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Money, Trade and Politics: from the Gold Standard to the Euro crisis

Convenor: Dr Duncan Needham

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This course introduces the theory and practice of the various institutions that have facilitated international trade and wealth creation since the nineteenth century. Some of these emerged organically, others were planned responses to economic collapse and global conflagration. All relied upon some level of credibility and cooperation between competing nation states. We look at the emergence of the classical Gold Standard that underpinned globalisation in the late nineteenth century. The First World War shattered the intricate web of international trade and, despite the attempt to reconstitute the pre-war Gold Standard, the global economy collapsed with the competitive devaluations and protectionism of the 1930s. At Bretton Woods in 1944, the planners of the post-war international economy sought to combine the discipline of the Gold Standard with the flexibility of adjustable exchange rates. Over the next quarter-century, the world enjoyed unprecedented economic growth as international trade returned to levels not witnessed since before the First World War. However, the Bretton Woods Gold Exchange Standard contained the seeds of its own destruction, and its collapse in the early 1970s marked the abrupt end of the Golden Age of Capitalism. The leading European nations used the ensuing period of economic improvisation to develop the European Monetary System that ultimately gave birth to the European single currency. The course finishes by examining how the flaws within this system produced the Euro crisis.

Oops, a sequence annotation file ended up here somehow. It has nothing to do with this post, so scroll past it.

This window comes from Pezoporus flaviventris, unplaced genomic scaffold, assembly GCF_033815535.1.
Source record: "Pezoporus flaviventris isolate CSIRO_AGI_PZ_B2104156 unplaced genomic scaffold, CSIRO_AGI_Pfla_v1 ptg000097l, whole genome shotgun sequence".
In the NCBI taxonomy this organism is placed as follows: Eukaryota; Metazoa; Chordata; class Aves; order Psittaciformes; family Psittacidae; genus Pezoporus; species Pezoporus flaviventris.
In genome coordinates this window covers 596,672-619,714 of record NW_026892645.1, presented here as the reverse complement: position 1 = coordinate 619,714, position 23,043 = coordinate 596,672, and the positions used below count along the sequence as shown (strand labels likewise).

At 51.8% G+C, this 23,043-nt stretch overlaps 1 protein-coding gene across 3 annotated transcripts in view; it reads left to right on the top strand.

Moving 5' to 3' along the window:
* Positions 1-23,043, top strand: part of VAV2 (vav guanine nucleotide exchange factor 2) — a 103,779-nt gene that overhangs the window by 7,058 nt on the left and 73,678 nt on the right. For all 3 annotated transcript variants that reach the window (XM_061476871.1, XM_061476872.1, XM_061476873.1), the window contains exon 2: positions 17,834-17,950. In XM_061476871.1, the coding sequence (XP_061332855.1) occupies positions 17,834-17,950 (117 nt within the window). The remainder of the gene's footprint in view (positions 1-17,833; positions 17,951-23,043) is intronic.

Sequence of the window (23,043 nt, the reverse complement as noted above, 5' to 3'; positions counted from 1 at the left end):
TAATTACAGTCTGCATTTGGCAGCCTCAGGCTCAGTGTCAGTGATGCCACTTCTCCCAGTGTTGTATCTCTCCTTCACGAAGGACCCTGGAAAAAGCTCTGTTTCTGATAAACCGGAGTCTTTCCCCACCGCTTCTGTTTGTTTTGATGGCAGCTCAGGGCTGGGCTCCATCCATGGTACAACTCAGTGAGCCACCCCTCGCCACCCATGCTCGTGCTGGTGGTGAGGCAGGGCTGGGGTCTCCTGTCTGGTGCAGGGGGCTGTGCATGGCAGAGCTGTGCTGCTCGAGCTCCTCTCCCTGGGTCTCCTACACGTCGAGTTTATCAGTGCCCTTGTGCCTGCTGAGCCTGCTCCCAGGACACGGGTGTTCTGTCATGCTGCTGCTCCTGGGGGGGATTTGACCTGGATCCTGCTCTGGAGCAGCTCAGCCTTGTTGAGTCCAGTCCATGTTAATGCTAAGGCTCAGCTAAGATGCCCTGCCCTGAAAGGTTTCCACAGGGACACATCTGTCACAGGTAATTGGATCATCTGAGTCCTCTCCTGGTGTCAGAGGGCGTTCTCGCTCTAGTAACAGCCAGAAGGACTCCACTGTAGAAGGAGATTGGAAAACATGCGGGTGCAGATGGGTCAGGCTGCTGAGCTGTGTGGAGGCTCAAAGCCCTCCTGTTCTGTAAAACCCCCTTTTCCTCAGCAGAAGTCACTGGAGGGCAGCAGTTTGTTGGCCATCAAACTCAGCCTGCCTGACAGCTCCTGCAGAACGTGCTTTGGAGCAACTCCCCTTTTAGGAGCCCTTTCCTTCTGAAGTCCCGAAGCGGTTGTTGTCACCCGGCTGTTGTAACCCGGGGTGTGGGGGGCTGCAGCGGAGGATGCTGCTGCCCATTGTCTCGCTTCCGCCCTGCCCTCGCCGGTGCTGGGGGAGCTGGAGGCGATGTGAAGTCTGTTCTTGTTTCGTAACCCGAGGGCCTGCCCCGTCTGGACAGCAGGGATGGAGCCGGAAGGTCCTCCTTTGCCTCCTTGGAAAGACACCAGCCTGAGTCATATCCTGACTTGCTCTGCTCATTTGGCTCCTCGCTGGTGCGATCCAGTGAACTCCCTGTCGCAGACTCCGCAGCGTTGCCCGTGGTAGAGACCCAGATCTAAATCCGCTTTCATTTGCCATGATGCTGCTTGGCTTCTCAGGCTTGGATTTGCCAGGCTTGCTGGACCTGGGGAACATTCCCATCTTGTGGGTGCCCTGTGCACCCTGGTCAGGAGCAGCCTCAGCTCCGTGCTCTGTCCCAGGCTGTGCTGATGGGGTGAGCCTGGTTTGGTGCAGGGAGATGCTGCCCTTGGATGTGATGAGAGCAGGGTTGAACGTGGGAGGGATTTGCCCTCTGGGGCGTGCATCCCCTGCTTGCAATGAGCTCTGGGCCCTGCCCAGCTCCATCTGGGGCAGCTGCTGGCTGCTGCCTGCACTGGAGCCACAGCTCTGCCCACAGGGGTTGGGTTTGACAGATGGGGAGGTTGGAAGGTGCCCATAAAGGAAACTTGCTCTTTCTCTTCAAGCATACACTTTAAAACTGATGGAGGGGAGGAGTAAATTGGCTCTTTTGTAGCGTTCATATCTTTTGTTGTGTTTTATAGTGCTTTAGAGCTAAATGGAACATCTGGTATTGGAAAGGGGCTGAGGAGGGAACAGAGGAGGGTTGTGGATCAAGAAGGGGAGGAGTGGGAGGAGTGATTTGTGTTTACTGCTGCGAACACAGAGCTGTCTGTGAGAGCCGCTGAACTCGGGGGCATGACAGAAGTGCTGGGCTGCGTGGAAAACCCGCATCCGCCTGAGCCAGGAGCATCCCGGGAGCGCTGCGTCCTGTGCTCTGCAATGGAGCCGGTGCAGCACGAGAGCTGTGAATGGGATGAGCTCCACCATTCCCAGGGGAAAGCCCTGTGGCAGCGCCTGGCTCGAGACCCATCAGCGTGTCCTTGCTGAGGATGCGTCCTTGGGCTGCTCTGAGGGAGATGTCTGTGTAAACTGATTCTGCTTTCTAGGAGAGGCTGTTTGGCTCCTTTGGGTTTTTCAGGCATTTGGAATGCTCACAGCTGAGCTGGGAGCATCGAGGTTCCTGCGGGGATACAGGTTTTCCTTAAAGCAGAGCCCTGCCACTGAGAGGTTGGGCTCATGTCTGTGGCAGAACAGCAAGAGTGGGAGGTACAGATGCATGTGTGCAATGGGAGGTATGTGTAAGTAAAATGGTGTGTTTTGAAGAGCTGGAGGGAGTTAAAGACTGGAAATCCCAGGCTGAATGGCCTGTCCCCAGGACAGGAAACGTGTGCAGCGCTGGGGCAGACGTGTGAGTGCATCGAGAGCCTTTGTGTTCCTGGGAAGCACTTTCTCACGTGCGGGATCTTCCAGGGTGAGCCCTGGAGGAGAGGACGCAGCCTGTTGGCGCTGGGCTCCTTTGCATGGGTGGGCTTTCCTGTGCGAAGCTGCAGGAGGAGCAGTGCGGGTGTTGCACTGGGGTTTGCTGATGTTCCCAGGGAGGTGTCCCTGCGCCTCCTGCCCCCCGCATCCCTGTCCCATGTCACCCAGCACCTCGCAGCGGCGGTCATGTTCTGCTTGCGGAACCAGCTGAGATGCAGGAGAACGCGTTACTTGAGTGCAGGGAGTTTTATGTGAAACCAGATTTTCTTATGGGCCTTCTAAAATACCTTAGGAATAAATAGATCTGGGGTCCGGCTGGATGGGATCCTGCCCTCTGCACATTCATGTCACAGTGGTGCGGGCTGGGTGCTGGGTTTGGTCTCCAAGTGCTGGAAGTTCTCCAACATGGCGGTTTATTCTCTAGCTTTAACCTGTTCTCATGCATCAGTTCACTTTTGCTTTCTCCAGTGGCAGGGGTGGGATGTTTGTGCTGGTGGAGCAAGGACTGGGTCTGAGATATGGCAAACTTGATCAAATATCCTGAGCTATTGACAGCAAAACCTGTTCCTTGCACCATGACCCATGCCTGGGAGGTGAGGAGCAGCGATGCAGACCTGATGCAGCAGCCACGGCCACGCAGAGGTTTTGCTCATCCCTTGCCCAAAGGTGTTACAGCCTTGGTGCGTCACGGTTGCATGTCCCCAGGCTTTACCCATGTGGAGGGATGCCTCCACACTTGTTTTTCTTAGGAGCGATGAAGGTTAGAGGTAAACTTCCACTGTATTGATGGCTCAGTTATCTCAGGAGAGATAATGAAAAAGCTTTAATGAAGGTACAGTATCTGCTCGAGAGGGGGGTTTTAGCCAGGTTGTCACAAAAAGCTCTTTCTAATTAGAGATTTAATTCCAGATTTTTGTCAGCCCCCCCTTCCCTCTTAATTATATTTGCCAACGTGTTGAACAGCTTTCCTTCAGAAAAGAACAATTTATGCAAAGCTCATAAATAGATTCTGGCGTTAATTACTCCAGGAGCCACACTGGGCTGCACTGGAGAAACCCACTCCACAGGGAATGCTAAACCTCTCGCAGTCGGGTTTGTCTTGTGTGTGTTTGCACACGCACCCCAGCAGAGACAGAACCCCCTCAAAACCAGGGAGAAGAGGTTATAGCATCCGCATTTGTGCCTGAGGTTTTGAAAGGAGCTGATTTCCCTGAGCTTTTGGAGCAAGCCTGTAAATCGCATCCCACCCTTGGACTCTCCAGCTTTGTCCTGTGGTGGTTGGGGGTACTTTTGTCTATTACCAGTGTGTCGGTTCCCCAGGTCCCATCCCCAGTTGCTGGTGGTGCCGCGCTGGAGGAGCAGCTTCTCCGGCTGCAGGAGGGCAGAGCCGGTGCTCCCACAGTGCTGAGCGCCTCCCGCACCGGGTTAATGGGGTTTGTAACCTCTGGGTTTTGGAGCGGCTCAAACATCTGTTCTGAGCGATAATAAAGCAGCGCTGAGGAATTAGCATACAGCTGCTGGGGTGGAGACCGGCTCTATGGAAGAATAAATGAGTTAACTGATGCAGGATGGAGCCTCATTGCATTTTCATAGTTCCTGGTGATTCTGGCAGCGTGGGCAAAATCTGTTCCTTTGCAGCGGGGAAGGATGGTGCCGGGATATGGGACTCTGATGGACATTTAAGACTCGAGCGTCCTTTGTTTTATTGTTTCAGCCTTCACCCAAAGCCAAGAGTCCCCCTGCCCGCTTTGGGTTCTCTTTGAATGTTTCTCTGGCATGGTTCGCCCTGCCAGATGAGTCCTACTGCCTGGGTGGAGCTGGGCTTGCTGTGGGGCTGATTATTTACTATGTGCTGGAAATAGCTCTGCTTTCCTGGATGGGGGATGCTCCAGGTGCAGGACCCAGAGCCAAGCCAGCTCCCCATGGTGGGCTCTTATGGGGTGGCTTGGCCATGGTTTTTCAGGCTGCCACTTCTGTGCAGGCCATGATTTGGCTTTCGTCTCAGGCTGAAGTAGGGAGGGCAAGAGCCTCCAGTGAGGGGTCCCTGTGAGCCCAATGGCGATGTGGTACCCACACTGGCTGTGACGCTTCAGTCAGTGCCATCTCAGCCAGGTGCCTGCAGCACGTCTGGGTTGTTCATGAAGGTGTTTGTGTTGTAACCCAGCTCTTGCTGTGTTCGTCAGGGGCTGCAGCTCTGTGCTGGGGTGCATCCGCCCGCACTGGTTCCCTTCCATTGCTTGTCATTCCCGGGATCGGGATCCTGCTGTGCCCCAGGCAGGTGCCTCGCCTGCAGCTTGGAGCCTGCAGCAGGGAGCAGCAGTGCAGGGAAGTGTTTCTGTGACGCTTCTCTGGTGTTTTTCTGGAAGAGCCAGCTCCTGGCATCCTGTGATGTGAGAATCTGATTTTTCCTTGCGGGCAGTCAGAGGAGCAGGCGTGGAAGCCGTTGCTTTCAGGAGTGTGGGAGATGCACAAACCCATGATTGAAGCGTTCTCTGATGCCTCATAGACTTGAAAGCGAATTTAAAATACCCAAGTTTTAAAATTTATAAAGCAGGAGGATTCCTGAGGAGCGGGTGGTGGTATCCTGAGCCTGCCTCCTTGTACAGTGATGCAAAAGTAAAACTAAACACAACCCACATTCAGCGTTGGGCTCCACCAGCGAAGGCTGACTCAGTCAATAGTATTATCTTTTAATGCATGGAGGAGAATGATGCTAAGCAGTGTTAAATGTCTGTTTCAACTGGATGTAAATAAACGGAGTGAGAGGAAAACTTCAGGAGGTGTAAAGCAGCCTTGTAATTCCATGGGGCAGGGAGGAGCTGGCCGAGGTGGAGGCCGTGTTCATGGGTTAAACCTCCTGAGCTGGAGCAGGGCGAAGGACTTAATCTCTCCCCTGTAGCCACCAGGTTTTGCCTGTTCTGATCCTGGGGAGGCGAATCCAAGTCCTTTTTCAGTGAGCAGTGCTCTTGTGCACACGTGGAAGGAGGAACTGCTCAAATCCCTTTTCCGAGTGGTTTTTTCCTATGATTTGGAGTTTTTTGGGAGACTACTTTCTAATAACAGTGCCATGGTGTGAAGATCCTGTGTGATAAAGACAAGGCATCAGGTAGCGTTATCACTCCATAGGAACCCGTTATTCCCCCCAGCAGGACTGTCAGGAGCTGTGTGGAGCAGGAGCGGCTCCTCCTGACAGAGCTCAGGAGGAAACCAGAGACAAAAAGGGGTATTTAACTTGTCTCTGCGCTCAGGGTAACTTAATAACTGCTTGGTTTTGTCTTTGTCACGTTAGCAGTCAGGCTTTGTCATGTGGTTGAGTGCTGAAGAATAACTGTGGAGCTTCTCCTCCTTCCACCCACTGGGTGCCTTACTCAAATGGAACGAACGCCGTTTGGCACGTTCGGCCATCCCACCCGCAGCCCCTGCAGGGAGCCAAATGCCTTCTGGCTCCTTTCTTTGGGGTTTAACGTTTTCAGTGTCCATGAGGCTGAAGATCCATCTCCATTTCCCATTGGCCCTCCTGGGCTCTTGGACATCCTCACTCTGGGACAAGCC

This information is provided for illustrative purposes only.

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